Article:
Anxious Prince William felt the whole world was dying during job as ex-ambulance pilot

Appearing on Apple’s Time to Walk podcast, Prince William has spoken out about the importance of opening up about mental health and wellbeing.

During the podcast, the Duke of Cambridge walked around the Queen’s Sandringham Estate in Norfolk to reflect on his time working for the East Anglian Air Ambulance (EAAA) as a pilot.

Working in the role between 2015 and 2017, William admitted that the job had left him “taking home people’s trauma, people’s sadness.”

Despite primarily being a pilot for the EAAA, the prince explained how the role was vast and that he would sometimes administer CPR to help the casualty involved.

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“Seeing patients and families ripped apart on almost a daily basis, that routine, you just get into a habit of head down and get on with it,” he said.

But after attending one particular job where a child was hit by a car, William spoke of the lasting impact that the incident had left on him.

“Immediately it became clear that this young person was in serious difficulty.

“Of course, there's some things in life you don't really want to see. And all we cared about at the time was fixing this boy.

“And the parents are very hysterical, as you can imagine, screaming, wailing, not knowing what to do, you know, and in, in real agony themselves. And that lives with you,” he said.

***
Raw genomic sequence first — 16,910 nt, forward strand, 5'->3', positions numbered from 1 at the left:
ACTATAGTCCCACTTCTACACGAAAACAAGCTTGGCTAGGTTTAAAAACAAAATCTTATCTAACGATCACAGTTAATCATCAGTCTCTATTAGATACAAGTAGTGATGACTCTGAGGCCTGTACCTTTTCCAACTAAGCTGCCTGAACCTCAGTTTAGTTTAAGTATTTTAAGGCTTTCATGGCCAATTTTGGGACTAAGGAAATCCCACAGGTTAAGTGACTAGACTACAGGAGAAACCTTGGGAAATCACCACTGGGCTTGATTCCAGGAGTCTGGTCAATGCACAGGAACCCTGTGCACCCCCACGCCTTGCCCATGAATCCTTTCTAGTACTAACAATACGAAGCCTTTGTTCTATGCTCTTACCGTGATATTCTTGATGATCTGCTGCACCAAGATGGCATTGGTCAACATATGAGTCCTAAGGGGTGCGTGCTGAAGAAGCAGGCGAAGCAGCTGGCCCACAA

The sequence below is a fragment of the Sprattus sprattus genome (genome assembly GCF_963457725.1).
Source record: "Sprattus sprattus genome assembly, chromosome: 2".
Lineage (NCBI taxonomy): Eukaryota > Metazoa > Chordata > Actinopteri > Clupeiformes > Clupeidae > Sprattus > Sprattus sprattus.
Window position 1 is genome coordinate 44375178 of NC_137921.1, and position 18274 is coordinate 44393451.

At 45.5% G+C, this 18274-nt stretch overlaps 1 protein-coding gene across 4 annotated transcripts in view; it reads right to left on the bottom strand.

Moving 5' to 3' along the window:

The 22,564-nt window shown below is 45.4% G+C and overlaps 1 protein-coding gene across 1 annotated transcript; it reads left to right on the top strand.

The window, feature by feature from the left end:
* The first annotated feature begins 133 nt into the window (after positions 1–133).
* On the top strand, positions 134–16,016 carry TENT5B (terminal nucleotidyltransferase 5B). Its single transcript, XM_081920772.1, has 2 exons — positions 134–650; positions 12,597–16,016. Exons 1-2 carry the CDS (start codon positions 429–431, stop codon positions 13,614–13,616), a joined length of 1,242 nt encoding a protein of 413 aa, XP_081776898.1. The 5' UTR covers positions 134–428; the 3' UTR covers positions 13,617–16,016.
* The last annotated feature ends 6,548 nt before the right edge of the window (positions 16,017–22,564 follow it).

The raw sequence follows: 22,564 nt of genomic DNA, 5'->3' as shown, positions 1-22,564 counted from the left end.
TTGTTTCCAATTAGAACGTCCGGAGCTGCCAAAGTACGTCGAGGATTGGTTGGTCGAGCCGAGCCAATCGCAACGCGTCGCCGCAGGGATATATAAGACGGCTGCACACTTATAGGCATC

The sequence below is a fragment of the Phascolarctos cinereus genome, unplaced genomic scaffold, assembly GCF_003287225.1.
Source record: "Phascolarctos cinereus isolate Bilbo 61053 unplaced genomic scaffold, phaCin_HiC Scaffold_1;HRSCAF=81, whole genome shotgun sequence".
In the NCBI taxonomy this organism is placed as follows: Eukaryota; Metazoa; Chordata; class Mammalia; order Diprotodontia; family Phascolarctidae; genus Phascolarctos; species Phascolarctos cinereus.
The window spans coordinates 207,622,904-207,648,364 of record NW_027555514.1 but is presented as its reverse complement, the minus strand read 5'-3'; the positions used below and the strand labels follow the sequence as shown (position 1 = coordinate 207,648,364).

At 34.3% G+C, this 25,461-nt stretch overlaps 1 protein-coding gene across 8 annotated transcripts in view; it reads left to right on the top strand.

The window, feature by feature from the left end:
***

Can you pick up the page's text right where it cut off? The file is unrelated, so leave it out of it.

Though the boy was stabilised and safely transported to hospital soon after the accident, William remained anxious in the following weeks.

“I went home that night pretty upset but not noticeably. I wasn't in tears, but inside, I felt something had changed. I felt a sort of, a real tension inside of me,” he added.

“I felt like the whole world was dying. It's an extraordinary feeling. You just feel everyone's in pain, everyone's suffering. And that's not me. I've never felt that before…

“I kept looking at myself, going, ‘Why am I feeling like this? Why do I feel so sad?’ And I started to realize that, actually, you're taking home people's trauma, people's sadness, and it's affecting you,” he said.

Making mental health a significant focus of his charitable endeavours, the Duke of Cambridge highlighted the importance of transparency and communication and that speaking about his experience with EAAA has helped him deal with traumatic moments.

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“Talking about those jobs definitely helped, sharing them with the team, and ultimately, in one case, meeting the family and the patient involved who made a recovery, albeit not a full recovery, but made a recovery – that definitely helped,” he explained.

It’s thought that William was referring to Bobby Hughes, a five year old who was hit by a learner driver in 2017.

Bobby’s mother, Carly Hughes, told The Mail On Sunday that William kept in touch with the family, offering them all of his support.

“I think he’s amazing, a credit to our country. I can’t sing his praises enough. I’ve looked into his eyes and, genuinely, he has got a kind heart,” she said.

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